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I was recently on a boat dive when I saw something that shocked me. We had just arrived at the dive site and everyone started gearing up when I looked across to the other side of the boat in time to see an older gentleman donning his scuba unit a la Mike Nelson -- right over the head and onto the back. Although, it wasn't all that graceful. He struggled quite a bit and it scared the crap out of me and the DM, who expressed concern for the guy's safety (though no correction or anything like that). He was older and might have been a long-time diver for all I know, and so I guess I am wondering if this was ever considered an acceptable/appropriate way of getting into your scuba. I always thought that Mike did it more out of theatrics and, in any event, Mike's tanks were made of wood, which probably made it safer than what I witnessed with an aluminum 80. Was I seeing a bit of history or just a misguided Mike Nelson admirer?
I don't think it's really an accepted practice but it's something I do all the time with a singles setup. I find it much easier to get into my kit and end up with all the straps and hoses in the right place.
When I was first cert'd back in the 70s it was part of our training (no BCD then just a horse collar vest). A few months ago, I came ashore in Laguna and managed to loose a fin in the surf. I dropped my tank and ran back in to find it (which I did). When I got back to my buddy he said he did not think he could pick up my tank for me to get it back on so I stuck my hands down through the shoulder straps grabbed the BCD and put it on overhead just fine.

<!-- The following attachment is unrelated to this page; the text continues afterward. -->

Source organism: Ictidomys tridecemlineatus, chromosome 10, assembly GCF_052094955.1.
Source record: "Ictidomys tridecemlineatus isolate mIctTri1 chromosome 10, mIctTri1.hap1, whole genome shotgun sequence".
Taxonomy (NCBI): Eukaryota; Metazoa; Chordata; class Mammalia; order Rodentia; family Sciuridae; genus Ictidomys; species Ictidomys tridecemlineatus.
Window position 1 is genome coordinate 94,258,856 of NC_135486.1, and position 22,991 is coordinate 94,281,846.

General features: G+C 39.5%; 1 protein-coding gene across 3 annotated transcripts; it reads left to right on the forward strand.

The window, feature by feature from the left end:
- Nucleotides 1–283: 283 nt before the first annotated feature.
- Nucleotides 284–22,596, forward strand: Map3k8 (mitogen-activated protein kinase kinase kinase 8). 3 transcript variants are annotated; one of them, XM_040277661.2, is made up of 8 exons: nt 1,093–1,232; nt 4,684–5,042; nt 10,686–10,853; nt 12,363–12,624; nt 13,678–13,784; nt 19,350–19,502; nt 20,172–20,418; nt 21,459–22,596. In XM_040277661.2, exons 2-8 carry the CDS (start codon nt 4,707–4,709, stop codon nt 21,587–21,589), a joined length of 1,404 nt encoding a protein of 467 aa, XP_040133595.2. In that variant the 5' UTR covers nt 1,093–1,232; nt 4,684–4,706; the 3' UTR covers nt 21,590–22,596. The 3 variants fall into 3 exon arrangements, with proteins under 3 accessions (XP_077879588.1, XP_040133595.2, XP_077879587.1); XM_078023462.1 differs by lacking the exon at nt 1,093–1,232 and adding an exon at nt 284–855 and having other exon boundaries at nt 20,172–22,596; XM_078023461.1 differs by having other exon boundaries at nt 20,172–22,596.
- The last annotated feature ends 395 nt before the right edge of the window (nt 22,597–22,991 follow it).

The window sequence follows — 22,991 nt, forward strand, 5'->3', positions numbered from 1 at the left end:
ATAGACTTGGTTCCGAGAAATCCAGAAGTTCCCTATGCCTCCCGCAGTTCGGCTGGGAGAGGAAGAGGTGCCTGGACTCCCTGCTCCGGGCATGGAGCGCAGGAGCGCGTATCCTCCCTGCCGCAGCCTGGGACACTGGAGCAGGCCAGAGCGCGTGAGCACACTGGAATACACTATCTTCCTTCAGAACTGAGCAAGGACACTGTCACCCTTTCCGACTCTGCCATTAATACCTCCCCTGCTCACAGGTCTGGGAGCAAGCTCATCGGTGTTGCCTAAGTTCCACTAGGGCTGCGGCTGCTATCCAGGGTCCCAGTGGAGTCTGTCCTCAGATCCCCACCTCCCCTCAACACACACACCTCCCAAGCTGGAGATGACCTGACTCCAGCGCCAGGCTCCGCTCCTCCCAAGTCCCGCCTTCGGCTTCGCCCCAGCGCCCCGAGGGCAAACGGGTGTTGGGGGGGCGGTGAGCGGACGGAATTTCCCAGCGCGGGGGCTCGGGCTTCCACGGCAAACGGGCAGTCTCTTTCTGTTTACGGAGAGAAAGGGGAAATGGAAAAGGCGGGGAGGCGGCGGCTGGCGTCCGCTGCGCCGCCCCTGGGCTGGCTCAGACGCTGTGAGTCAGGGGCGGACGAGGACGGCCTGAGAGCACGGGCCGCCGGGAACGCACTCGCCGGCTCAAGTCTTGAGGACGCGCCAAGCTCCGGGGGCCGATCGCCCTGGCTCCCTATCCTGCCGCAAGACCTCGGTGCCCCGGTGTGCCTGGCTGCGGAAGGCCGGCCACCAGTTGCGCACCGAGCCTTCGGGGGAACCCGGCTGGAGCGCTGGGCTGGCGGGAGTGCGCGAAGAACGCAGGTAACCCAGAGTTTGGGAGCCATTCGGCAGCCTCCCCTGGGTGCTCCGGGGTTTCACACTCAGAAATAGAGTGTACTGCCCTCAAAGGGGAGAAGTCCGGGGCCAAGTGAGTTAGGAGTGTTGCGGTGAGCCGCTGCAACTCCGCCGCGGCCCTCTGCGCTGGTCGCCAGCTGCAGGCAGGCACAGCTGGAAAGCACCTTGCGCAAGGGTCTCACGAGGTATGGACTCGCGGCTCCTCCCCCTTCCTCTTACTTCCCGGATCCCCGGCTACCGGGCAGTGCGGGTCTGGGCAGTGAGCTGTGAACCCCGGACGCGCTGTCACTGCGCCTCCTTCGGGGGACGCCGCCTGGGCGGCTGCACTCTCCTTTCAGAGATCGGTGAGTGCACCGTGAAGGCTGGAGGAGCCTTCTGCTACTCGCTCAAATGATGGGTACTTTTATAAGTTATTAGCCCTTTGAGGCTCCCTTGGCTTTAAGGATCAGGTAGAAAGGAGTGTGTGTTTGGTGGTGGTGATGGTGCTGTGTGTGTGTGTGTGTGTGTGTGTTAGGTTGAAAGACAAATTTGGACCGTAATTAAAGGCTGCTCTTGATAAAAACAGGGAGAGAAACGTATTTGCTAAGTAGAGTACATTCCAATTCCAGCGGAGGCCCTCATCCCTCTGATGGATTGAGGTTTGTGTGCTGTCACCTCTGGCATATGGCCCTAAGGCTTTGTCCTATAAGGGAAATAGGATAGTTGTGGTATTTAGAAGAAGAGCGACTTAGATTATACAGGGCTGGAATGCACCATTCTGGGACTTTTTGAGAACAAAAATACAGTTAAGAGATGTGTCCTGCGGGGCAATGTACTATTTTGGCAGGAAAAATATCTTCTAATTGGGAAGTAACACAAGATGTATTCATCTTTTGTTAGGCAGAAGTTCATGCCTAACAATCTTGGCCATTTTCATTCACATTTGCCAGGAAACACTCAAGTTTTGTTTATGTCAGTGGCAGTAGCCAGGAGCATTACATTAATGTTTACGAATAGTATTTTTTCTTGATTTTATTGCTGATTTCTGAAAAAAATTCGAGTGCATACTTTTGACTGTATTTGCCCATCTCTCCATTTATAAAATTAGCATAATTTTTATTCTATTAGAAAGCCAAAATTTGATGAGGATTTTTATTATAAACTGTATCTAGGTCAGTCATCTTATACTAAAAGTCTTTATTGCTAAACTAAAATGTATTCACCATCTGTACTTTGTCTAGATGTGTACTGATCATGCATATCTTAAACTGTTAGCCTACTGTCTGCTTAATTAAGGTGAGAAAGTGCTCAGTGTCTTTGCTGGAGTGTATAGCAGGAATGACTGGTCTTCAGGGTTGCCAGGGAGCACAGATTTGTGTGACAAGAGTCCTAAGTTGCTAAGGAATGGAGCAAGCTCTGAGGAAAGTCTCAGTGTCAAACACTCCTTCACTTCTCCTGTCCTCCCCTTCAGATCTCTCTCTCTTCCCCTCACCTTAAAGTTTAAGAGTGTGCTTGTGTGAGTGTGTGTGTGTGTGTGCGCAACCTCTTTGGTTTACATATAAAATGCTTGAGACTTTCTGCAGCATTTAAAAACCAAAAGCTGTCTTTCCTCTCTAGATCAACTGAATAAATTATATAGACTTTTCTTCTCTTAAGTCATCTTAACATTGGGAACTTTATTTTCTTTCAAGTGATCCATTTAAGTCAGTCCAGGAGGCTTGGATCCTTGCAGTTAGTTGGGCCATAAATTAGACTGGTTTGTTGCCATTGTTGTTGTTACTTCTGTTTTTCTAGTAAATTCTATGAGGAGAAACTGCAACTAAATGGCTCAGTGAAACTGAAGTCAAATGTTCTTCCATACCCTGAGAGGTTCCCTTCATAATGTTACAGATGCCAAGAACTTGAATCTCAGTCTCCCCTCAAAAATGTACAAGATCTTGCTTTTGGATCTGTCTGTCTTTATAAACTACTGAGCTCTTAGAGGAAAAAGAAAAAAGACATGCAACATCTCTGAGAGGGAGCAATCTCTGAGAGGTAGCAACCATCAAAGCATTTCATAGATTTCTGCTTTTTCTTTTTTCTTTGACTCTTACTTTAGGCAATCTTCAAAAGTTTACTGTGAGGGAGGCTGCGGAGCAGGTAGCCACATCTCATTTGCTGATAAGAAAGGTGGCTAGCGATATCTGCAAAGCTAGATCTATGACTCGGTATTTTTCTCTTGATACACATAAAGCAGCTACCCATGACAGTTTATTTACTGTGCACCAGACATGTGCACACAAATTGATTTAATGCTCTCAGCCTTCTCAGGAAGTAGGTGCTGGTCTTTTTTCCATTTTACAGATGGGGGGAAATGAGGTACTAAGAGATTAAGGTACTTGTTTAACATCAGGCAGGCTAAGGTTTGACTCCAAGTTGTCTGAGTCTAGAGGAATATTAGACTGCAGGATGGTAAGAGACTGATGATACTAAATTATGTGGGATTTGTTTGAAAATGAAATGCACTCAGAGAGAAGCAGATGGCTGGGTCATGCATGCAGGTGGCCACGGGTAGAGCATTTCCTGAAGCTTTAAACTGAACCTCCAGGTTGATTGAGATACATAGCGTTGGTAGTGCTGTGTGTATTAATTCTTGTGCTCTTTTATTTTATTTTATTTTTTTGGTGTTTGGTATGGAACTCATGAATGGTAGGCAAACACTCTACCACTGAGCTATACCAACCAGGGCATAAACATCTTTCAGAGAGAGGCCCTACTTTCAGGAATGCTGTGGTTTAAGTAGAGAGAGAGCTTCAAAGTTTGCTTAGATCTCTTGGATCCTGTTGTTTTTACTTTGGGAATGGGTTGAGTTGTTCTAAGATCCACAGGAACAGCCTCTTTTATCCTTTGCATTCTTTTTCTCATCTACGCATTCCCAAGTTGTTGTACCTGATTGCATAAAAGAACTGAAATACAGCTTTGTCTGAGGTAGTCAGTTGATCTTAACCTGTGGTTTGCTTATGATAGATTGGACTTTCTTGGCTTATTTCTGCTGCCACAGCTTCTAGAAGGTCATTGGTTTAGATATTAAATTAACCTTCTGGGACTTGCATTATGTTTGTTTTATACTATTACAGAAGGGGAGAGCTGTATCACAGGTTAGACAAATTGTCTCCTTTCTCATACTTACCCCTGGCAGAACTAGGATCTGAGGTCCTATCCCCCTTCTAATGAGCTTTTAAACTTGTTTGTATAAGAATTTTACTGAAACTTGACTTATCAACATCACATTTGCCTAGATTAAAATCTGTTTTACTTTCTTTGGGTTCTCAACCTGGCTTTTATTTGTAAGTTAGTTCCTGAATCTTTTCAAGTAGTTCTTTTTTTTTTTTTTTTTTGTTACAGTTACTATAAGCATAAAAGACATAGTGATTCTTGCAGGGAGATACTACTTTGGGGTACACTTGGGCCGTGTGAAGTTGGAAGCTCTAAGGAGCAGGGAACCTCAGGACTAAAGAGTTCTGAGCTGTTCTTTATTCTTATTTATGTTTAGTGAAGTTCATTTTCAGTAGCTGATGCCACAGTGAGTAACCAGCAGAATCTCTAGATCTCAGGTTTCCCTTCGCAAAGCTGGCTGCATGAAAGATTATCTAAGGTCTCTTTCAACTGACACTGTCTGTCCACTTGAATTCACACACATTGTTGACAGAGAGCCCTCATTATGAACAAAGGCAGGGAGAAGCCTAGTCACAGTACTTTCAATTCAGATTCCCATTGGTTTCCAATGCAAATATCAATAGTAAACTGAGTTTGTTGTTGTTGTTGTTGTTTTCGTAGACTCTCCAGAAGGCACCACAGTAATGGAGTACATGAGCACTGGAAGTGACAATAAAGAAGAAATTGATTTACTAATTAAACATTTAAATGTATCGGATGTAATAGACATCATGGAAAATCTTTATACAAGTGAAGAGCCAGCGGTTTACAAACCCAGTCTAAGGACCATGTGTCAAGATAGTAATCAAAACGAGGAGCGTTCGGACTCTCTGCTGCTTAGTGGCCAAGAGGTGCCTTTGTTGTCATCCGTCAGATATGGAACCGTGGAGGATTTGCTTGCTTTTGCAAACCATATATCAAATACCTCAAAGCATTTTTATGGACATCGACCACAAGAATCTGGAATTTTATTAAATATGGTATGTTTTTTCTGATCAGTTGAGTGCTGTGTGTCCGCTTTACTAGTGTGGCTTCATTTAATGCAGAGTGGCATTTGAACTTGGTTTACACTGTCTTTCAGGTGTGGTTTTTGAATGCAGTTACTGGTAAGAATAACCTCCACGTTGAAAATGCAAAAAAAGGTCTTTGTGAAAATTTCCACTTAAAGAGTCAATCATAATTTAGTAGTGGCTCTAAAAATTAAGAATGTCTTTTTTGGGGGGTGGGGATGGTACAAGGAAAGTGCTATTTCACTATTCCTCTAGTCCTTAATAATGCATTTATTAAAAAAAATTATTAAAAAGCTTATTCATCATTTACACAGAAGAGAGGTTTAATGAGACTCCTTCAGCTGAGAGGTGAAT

I agree that it might not be safe on a crowded boat though.
I don mine like that all the time and don't see what the big deal is. I do pay attention to make sure nobody is within range of getting a jawful of tank before hand and usually at the edge of the boat so there's nobody behind me.
I have an instructor friend I work with a lot who does that. I make sure the area is clear of potential collision victims. I prefer to have someone lift my gear up for donning, or else put it on the water. If anyone every offers to do that for you, just say "thank you." And as noted, the throw it over your head technique has no place on a dive boat.